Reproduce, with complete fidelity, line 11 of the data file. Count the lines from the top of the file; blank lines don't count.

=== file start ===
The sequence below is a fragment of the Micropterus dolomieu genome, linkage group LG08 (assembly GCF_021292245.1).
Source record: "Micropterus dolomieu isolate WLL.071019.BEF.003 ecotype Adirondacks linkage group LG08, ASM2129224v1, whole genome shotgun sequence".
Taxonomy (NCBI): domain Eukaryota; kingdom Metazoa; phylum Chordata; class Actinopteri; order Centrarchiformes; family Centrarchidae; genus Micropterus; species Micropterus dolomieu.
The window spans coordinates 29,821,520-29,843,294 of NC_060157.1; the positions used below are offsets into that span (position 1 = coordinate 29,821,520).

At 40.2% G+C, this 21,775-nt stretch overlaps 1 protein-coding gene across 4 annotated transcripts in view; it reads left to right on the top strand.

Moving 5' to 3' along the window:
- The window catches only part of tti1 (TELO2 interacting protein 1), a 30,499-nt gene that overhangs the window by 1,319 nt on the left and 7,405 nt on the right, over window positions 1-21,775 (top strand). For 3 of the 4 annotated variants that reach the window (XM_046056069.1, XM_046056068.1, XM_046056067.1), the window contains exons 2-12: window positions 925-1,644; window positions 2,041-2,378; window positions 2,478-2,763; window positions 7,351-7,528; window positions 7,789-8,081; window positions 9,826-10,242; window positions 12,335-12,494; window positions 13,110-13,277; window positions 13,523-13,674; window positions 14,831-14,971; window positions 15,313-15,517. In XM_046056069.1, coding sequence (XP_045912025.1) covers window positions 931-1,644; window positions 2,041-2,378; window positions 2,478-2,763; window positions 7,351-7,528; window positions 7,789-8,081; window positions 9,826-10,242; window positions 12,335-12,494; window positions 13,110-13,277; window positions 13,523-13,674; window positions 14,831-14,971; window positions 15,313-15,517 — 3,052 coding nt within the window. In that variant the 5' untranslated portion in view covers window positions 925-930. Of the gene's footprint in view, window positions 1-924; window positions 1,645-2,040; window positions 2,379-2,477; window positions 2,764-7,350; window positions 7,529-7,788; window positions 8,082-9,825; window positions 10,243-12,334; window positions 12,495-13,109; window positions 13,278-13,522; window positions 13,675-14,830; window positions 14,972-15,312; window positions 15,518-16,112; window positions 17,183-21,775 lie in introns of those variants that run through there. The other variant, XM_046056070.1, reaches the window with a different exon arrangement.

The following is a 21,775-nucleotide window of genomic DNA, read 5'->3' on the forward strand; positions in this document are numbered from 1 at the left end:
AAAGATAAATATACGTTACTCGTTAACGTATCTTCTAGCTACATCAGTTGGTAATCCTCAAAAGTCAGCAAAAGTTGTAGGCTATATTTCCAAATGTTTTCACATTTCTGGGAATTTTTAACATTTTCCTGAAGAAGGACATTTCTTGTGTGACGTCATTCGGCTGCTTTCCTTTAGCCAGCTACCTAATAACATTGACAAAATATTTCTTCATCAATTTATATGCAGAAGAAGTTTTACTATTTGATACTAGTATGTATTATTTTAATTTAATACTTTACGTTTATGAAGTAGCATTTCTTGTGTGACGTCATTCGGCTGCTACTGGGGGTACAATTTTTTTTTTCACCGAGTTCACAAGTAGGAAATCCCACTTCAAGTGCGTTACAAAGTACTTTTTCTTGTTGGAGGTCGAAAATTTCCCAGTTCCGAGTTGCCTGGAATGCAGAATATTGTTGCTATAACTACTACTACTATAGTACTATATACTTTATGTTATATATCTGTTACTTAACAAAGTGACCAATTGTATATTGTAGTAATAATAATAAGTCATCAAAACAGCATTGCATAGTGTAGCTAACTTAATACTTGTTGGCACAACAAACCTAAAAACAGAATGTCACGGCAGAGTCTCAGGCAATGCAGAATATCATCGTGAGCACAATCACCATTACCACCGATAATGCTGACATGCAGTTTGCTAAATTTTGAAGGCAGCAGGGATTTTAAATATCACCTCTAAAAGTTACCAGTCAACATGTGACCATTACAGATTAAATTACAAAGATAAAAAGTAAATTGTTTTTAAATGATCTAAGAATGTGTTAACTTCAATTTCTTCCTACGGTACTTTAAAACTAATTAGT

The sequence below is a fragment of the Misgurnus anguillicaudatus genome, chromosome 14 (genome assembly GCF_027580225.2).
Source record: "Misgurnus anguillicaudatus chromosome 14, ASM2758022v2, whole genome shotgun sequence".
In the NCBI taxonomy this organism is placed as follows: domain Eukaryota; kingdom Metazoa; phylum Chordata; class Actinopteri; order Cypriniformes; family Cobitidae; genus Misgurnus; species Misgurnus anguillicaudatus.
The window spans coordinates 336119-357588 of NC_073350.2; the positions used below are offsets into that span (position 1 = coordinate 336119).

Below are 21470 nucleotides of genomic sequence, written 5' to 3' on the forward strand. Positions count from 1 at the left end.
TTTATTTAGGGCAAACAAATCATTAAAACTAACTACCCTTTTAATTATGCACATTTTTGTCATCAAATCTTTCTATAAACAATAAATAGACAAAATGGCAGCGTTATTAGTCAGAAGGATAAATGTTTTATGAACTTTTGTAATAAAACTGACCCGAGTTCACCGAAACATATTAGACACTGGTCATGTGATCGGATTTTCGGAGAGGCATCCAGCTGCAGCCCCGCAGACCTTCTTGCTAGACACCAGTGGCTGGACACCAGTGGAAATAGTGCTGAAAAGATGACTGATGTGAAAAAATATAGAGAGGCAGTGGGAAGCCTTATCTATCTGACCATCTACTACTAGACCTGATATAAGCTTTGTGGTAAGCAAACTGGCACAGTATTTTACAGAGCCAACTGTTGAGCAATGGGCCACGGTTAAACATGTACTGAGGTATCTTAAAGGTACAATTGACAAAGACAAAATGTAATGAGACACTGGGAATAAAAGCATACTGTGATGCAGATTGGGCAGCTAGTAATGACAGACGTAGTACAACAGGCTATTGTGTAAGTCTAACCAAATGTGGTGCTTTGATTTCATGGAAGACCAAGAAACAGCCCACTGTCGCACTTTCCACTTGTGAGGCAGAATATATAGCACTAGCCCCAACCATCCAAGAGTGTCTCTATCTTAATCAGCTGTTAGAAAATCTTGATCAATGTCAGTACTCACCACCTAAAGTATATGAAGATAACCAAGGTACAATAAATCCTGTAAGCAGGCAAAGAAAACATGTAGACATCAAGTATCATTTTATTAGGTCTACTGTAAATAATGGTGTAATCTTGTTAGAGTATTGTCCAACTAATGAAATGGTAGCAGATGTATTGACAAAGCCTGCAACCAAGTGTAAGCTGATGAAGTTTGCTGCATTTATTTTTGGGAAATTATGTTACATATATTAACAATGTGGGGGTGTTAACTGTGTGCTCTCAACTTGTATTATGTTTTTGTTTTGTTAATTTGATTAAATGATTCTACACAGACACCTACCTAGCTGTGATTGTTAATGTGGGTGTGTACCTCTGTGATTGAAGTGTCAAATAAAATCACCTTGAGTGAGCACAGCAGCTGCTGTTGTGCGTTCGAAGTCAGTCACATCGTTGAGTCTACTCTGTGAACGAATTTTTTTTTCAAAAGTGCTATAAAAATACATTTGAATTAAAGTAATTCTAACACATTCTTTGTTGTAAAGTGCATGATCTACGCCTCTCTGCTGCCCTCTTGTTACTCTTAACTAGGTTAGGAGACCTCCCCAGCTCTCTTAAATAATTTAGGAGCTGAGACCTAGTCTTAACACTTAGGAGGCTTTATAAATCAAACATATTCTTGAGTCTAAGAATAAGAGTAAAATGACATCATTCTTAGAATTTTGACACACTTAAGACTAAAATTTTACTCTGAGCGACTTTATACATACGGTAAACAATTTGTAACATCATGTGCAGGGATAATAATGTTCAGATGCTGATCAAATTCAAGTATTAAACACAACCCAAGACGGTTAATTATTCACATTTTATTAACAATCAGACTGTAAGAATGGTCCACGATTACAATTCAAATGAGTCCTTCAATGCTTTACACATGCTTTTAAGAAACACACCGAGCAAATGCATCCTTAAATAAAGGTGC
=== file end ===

Source record: "Misgurnus anguillicaudatus chromosome 14, ASM2758022v2, whole genome shotgun sequence".